NFL owners may end tuck rule, amend replays

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PHOENIX -- The tuck rule, the once-obscure-but-much-debated regulation that helped the New England Patriots go to the Super Bowl in 2001, could disappear.

Instant replay, which already interrupts the game more times than the Steelers would care to see, could be amended so that a coach without a challenge could still manage to have a play reviewed.

And defenses probably will be glad to know that running backs such as Adrian Peterson soon may be punished for leading with the crown of their helmet, instead of the other way around.

Those are some of the several rule proposals that could be adopted this week when the National Football League owners convene for their annual meeting, which begins today.

The tuck rule, though, probably will draw the most attention. It is one of six proposed rule changes from the league's competition committee that may be abandoned.

"What is happening is a great majority of these plays are appropriately called fumbles," Atlanta Falcons president Rich McKay, chairman of the competition committee, said on a conference call. "Then officials go into replay and look at it, and under the rule if the tuck had not been completed [the call] has to be reversed. They think they can call it and can understand when a passer has lost control of the ball, so we felt more comfortable proposing the rule."

The tuck rule became one of the most infamous in the league in 2001 when Patriots quarterback Tom Brady appeared to lose a fumble late in an AFC playoff game against the Oakland Raiders. The call was reversed under the tuck rule, and the Patriots went on to beat the Raiders and advance to the AFC Championship game against the Steelers at Heinz Field.

Last season, Steelers quarterback Ben Roethlisberger appeared to be the benefactor of the tuck rule when his throwing arm was hit by New York Giants defensive end Osi Umenyiora, causing a fumble. Linebacker Michael Boley returned the fumble for a touchdown.

Roethlisberger's arm appeared to be going forward, but replay challenge upheld the call on the field and the touchdown return stood.

"I think, basically, we will at least potentially make it a little easier to officiate in terms of the action of the quarterback bringing the ball back to his body is no longer considered part of the pass," Steelers president Art Rooney II said. "I guess the bottom line is that it will be easier for a quarterback to fumble the ball than the other result."

The league also will look at a proposal that allows a team that has no more video challenges to still have the play reviewed, albeit with a 15-yard penalty.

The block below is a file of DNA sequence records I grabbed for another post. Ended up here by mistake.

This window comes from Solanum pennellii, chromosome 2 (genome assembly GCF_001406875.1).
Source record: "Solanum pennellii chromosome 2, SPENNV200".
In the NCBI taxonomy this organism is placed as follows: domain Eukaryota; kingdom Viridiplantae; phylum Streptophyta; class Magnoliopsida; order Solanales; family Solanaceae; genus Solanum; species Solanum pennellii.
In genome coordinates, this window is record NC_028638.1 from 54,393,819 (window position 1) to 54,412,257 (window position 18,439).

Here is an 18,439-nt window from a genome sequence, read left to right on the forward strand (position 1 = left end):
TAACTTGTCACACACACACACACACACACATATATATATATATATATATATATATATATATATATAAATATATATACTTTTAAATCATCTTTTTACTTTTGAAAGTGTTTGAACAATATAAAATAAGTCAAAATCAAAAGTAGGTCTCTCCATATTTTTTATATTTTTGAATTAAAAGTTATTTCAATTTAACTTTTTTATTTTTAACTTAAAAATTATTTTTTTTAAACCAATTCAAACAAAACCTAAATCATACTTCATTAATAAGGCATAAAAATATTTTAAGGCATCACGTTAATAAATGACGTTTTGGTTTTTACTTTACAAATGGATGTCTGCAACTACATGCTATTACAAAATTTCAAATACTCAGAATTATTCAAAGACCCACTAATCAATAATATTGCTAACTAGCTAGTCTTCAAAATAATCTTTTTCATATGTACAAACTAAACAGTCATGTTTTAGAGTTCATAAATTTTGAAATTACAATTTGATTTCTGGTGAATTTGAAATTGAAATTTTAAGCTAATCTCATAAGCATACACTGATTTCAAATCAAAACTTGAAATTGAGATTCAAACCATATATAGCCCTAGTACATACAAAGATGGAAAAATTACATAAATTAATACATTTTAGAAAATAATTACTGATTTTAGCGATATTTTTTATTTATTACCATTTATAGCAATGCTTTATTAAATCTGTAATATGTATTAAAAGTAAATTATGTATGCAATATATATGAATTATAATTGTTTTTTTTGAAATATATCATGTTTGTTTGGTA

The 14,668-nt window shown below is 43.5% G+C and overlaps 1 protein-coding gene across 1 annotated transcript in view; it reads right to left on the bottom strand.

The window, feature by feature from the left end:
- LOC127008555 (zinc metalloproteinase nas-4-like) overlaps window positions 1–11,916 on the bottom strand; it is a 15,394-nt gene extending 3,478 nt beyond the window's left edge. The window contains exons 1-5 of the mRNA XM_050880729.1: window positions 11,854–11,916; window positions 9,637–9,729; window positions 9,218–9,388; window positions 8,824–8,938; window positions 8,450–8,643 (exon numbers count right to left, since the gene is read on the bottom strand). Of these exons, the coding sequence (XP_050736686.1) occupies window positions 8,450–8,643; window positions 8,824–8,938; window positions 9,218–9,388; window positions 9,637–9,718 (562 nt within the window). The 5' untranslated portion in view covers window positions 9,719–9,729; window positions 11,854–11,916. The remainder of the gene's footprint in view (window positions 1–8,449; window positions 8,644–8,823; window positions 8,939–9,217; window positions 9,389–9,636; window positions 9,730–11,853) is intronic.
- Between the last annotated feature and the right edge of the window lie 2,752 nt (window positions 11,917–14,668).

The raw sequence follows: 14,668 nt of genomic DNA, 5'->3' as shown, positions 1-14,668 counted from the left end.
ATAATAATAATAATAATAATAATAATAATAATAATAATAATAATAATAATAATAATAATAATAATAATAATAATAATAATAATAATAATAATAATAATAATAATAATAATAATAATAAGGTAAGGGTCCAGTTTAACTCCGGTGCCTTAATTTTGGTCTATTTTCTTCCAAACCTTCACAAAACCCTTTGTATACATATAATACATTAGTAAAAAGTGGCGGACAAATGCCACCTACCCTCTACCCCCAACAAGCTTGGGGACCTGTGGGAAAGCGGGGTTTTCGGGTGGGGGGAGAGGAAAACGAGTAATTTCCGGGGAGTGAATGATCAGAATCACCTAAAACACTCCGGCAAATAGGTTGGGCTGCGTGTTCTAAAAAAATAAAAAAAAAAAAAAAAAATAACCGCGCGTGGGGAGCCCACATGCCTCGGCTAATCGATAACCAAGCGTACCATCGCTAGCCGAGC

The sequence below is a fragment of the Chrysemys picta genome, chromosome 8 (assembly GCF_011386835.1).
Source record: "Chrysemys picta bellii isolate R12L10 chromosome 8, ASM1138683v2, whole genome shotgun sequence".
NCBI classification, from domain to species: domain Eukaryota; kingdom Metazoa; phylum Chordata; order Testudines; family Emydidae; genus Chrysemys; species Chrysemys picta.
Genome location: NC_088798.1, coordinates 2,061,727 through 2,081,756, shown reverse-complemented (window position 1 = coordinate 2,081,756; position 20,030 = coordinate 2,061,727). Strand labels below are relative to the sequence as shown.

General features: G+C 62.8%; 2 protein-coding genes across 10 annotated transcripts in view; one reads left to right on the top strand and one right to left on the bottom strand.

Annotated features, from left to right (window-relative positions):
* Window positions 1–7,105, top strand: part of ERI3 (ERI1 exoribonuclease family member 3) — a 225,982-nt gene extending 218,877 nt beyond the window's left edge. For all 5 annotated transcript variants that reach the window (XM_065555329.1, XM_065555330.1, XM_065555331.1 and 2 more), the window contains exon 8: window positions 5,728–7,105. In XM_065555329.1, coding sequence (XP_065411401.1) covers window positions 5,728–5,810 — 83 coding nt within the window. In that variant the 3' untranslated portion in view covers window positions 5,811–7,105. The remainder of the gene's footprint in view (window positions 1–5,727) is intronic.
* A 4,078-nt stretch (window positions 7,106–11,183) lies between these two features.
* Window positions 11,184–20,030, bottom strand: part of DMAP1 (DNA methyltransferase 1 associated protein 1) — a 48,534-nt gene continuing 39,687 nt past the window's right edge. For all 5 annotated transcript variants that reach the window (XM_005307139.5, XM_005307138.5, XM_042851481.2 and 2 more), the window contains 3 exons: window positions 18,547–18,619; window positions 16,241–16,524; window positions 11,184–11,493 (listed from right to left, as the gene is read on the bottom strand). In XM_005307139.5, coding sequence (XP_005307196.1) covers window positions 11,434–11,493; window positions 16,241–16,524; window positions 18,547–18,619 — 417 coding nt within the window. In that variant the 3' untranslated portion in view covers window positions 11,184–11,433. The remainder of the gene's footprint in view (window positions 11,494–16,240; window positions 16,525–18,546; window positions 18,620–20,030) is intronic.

One of the reasons for the proposed change is what happened on Thanksgiving when Detroit Lions Coach Jim Schwartz challenged what officials ruled was an 81-yard scoring run by Houston's Justin Forsett.

Because all scoring plays are automatically reviewed, Schwartz negated use of replay when he threw the red challenge flag. Even though Forsett was clearly down by contact during the run, the touchdown stood and the Texans won in overtime.

The new proposal is designed to ensure the play is reviewed and the right call is made. However, the coach making the illegal challenge will draw a 15-yard penalty. Challenges that are deemed illegal are when a team is out of timeouts, has used all its challenges, is in the final two minutes of a half or overtime and on scoring plays or turnovers.

If a coach would challenge in the final two minutes of a half or overtime, he will lose a timeout.

"I think, from our position, we feel there are probably too many replays at this point in our game," Rooney said. "I am not sure if I am expecting any change in that regard at this meeting, but I think we will at least try to start a conversation about whether we are getting to the point that we are having too many replays."

Maybe the most controversial new rule will be the one that would prohibit a running back from using the crown of his helmet outside the tackle box -- a proposal that could be targeted at Peterson, Minnesota's record-setting running back.

Under the new rule -- one of three safety-related proposals put before the owners -- the runner would be penalized 15 yards for forcible contact with the crown of his helmet when he chooses to lower his head outside the tackle box. Incidental contact inside the tackle box will still result in no foul.

"We really think the time has come that we need to address the situation in space when a runner or a tackler has a choice as to how they are going to approach the opponent," McKay said. "We are trying to protect the runner or the tackler from himself in that instance."

Another player-safety proposal is the elimination of peel-back blocks by an offensive player inside the tackle box. The proposal is to protect defensive ends who are pursuing the ball from the back side.

"We preferably would support going a little further in cut-back blocks, but that is not being proposed at this point by the committee," Rooney said.

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Gerry Dulac:; twitter: @gerrydulac


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